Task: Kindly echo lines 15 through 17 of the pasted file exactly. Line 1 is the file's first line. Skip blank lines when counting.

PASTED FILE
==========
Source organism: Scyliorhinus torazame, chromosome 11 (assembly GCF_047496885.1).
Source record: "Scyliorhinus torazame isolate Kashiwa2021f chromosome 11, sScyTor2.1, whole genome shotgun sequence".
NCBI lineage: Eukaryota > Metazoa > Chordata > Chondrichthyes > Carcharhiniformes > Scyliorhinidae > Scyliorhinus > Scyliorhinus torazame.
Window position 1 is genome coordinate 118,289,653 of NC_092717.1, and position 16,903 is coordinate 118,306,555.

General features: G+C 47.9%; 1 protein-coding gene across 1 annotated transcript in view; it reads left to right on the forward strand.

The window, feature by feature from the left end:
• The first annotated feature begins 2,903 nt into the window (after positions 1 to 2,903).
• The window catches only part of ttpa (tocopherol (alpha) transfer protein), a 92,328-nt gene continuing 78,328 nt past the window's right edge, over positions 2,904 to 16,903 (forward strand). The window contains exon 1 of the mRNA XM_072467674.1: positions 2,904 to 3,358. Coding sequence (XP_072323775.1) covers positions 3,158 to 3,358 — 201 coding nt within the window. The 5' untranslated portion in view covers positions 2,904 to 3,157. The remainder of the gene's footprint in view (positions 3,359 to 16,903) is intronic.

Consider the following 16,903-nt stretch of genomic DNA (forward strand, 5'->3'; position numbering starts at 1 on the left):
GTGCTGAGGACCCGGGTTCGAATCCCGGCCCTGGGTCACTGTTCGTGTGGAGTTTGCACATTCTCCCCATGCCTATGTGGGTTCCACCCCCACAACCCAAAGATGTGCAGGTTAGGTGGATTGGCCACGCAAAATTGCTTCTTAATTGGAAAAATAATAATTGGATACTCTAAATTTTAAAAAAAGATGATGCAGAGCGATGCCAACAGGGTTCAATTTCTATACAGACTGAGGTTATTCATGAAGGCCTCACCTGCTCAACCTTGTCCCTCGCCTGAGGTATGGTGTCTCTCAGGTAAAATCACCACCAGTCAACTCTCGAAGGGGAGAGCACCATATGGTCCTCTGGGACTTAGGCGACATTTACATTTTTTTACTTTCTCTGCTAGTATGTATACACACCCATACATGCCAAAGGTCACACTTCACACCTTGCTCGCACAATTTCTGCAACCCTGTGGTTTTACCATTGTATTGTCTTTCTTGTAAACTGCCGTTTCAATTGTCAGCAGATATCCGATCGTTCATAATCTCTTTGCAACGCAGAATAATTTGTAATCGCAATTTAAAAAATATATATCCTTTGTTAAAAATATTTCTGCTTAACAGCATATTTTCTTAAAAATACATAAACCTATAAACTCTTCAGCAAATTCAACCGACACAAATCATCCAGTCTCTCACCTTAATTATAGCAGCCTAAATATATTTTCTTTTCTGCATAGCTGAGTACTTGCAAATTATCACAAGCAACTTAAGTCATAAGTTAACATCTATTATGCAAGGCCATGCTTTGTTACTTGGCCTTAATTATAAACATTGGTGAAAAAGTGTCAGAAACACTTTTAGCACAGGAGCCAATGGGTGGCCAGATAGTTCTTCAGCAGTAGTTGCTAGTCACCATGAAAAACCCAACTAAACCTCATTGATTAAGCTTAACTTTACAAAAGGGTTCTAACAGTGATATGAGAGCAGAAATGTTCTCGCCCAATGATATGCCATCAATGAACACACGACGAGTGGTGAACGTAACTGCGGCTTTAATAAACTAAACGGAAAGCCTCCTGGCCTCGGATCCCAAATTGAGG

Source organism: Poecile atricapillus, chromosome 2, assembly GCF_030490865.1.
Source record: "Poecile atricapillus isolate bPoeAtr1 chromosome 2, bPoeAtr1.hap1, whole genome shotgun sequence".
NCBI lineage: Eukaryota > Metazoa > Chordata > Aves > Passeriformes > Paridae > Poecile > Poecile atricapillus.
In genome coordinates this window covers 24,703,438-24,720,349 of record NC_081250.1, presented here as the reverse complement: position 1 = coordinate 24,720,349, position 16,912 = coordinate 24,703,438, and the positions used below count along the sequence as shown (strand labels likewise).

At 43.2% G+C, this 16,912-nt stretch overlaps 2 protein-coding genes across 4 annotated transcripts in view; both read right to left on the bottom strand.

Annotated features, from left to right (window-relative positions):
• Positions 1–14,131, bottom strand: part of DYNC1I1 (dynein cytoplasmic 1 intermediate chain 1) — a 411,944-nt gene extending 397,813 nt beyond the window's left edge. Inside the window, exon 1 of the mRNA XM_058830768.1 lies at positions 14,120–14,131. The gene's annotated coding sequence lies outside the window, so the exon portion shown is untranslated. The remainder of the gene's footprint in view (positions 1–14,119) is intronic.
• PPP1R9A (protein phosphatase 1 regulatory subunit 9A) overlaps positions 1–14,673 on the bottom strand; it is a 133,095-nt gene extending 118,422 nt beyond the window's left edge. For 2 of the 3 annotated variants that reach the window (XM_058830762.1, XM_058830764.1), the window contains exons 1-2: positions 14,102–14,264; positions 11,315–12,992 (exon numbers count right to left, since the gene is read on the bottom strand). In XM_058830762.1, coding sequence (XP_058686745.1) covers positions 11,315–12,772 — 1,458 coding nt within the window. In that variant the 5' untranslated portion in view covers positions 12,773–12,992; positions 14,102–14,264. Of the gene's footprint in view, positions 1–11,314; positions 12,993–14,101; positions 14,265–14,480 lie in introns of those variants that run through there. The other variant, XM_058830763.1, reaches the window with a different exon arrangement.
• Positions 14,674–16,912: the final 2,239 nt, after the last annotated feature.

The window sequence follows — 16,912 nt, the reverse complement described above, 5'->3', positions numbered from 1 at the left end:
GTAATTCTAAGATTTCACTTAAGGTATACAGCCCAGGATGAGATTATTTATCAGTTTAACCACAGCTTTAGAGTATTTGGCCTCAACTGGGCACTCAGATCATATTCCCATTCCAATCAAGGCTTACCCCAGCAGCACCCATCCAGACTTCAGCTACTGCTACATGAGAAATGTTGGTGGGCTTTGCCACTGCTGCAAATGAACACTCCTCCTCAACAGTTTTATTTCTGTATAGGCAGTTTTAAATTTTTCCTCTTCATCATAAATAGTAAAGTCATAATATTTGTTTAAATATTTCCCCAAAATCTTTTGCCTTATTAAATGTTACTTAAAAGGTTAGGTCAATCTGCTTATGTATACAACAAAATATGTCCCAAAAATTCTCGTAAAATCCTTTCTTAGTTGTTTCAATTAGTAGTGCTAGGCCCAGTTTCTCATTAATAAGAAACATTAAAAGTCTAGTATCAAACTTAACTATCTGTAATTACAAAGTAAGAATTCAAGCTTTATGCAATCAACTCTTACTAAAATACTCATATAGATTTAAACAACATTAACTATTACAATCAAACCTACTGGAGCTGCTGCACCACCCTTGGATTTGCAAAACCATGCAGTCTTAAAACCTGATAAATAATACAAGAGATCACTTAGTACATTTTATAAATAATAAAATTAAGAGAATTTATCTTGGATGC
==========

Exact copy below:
At 43.2% G+C, this 16,912-nt stretch overlaps 2 protein-coding genes across 4 annotated transcripts in view; both read right to left on the bottom strand.

Annotated features, from left to right (window-relative positions):
• Positions 1–14,131, bottom strand: part of DYNC1I1 (dynein cytoplasmic 1 intermediate chain 1) — a 411,944-nt gene extending 397,813 nt beyond the window's left edge. Inside the window, exon 1 of the mRNA XM_058830768.1 lies at positions 14,120–14,131. The gene's annotated coding sequence lies outside the window, so the exon portion shown is untranslated. The remainder of the gene's footprint in view (positions 1–14,119) is intronic.